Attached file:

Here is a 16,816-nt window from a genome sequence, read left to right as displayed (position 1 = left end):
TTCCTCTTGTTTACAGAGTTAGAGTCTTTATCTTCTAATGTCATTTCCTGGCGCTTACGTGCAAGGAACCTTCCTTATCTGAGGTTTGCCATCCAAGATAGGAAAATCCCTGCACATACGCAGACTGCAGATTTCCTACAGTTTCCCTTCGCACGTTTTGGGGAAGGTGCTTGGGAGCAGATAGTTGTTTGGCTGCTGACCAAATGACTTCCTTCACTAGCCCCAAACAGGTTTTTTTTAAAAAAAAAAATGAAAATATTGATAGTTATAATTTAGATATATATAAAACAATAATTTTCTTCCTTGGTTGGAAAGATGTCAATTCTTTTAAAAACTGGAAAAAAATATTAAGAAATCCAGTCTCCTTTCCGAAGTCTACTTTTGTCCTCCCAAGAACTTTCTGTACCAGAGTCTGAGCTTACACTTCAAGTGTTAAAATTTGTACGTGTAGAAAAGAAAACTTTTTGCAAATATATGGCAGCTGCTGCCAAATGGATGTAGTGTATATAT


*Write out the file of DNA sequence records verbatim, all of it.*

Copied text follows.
Here is a 16,816-nt window from a genome sequence, read left to right as displayed (position 1 = left end):
TTCCTCTTGTTTACAGAGTTAGAGTCTTTATCTTCTAATGTCATTTCCTGGCGCTTACGTGCAAGGAACCTTCCTTATCTGAGGTTTGCCATCCAAGATAGGAAAATCCCTGCACATACGCAGACTGCAGATTTCCTACAGTTTCCCTTCGCACGTTTTGGGGAAGGTGCTTGGGAGCAGATAGTTGTTTGGCTGCTGACCAAATGACTTCCTTCACTAGCCCCAAACAGGTTTTTTTTAAAAAAAAAAATGAAAATATTGATAGTTATAATTTAGATATATATAAAACAATAATTTTCTTCCTTGGTTGGAAAGATGTCAATTCTTTTAAAAACTGGAAAAAAATATTAAGAAATCCAGTCTCCTTTCCGAAGTCTACTTTTGTCCTCCCAAGAACTTTCTGTACCAGAGTCTGAGCTTACACTTCAAGTGTTAAAATTTGTACGTGTAGAAAAGAAAACTTTTTGCAAATATATGGCAGCTGCTGCCAAATGGATGTAGTGTATATAT